"The only reason they are getting away with this is because this is a majority black city." —Sarah Coffey, People’s Water Board Coalition & Water Rights Hotline
The Detroit Water and Sewerage Department (DWSD) announced in June that it is escalating its disconnections of water services to residences that have fallen behind on their bills to 3,000 a month. In a city devastated by unemployment and foreclosure crises, nearly half of all residents are unable to pay, and the city’s continual increase in water rates is not helping. Thousands of people have already had their water turned off, including many who were disconnected long before this June escalation, and tens of thousands more are next.
Concerned organizations say that the shut-offs have so far unleashed a human rights crisis that devastates low-income communities of color. UN experts agree: in response to a complaint from a coalition of organizations, a UN panel condemned the city last month for violating the “human right to water,” with the UN expert on the right to adequate housing warning the shut-offs “may be discriminatory” against African Americans.
Sarah Coffey of the People’s Water Board and Water Rights Hotline put it succinctly in an interview with Common Dreams: “The only reason they are getting away with this is because this is a majority black city.”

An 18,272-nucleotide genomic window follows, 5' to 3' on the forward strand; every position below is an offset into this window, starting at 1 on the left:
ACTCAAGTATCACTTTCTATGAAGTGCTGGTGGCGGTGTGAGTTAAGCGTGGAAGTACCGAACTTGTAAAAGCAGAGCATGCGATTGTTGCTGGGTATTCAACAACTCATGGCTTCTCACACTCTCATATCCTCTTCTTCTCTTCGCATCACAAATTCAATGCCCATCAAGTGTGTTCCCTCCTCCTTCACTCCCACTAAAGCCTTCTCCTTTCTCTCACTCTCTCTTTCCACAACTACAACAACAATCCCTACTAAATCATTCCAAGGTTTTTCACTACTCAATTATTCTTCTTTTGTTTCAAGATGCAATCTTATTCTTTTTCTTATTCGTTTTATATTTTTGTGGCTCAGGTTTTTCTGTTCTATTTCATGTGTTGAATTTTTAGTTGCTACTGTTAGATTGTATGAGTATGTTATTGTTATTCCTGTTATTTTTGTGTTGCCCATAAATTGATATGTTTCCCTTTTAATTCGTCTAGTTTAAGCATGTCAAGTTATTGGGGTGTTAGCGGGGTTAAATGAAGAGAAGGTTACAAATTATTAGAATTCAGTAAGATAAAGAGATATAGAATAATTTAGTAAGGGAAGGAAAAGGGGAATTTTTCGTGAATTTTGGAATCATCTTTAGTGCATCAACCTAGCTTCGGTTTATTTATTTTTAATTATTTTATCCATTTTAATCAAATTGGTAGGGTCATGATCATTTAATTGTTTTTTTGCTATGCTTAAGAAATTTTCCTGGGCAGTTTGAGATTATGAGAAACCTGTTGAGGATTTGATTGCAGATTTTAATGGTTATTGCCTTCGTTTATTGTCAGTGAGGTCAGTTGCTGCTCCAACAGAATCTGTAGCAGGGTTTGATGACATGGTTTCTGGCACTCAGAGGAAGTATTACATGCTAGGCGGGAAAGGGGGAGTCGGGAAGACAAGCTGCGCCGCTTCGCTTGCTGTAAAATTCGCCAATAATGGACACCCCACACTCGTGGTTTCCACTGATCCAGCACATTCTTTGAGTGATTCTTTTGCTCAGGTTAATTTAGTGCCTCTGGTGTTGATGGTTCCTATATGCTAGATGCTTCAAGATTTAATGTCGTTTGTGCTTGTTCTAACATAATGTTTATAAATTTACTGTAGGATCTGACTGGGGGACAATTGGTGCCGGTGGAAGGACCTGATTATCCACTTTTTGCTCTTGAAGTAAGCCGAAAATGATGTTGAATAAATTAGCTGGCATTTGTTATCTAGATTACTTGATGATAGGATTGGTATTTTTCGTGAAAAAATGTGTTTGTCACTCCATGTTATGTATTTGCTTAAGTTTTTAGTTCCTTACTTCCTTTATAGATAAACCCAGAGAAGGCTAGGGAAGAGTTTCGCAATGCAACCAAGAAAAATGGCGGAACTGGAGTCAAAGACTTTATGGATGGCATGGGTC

According to Coffey, the disconnections are likely part of a plan, driven by emergency manager Kevyn Orr, to get rid of bad debt in order to privatize the DWSD. Orr’s rush to declare bankruptcy for the city, impose austerity, and gut public services including schools—all backed by republican Governor Rick Snyder—has left many residents convinced the water shut-offs are just one more step in a plan to displace Detroit communities and gentrify the city.
Coffey said that the Thursday morning protest was met with a “spirit of solidarity” from supporters yet violence from the police, who injured two of the arrestees, who hail from organizations including the People’s Water Board, Michigan Welfare Rights, Detroiters Resisting Emergency Management, and the Detroit Water Brigade. All of those arrested have since been released.
This is not the first protest of its kind in Detroit. Wylie-Kellermann credited Charity Hicks, long-time Detroit organizer for food, water, and racial justice, for ‘sparking’ the protest and said the action was “in her honor.” Hicks, who passed away this week, was arrested this spring for resisting the shut-off of her home’s water.
Wylie-Kellermann said he is hopeful mass protests will grow from here, including a July 18 rally expected by organizers to draw thousands of people from across the state and country. “We are hoping this is really just the first step in a series of nonviolent direct actions that intensify and broaden the resistance,” he said.
According to Coffey, the outcome of the struggle for the “human right to water” has broad implications because “Wall Street is using Detroit to create a blueprint for future cities.” Coffey added, “The issue of whether water should be a commodity or part of the commons raises the question of what kind of future we want.”